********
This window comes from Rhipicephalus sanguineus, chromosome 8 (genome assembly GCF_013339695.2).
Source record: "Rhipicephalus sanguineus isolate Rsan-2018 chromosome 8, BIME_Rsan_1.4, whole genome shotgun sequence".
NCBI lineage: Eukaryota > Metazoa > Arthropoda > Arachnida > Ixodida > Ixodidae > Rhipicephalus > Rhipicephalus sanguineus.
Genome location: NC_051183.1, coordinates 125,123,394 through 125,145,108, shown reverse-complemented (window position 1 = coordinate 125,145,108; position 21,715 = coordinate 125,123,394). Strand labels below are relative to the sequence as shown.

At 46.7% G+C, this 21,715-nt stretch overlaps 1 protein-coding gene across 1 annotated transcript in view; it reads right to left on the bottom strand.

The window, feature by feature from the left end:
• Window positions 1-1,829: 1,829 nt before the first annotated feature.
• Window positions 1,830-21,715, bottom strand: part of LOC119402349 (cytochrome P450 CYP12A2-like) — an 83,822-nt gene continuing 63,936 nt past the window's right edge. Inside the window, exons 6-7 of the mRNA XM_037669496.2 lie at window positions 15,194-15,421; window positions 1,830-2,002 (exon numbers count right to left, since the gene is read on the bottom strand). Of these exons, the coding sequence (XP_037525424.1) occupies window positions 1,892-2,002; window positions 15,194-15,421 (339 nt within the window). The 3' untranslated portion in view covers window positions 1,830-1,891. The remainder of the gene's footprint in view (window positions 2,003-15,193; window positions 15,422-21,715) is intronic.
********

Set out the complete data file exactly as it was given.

This window comes from Rhipicephalus sanguineus, chromosome 8 (genome assembly GCF_013339695.2).
Source record: "Rhipicephalus sanguineus isolate Rsan-2018 chromosome 8, BIME_Rsan_1.4, whole genome shotgun sequence".
NCBI lineage: Eukaryota > Metazoa > Arthropoda > Arachnida > Ixodida > Ixodidae > Rhipicephalus > Rhipicephalus sanguineus.
Genome location: NC_051183.1, coordinates 125,123,394 through 125,145,108, shown reverse-complemented (window position 1 = coordinate 125,145,108; position 21,715 = coordinate 125,123,394). Strand labels below are relative to the sequence as shown.

At 46.7% G+C, this 21,715-nt stretch overlaps 1 protein-coding gene across 1 annotated transcript in view; it reads right to left on the bottom strand.

The window, feature by feature from the left end:
• Window positions 1-1,829: 1,829 nt before the first annotated feature.
• Window positions 1,830-21,715, bottom strand: part of LOC119402349 (cytochrome P450 CYP12A2-like) — an 83,822-nt gene continuing 63,936 nt past the window's right edge. Inside the window, exons 6-7 of the mRNA XM_037669496.2 lie at window positions 15,194-15,421; window positions 1,830-2,002 (exon numbers count right to left, since the gene is read on the bottom strand). Of these exons, the coding sequence (XP_037525424.1) occupies window positions 1,892-2,002; window positions 15,194-15,421 (339 nt within the window). The 3' untranslated portion in view covers window positions 1,830-1,891. The remainder of the gene's footprint in view (window positions 2,003-15,193; window positions 15,422-21,715) is intronic.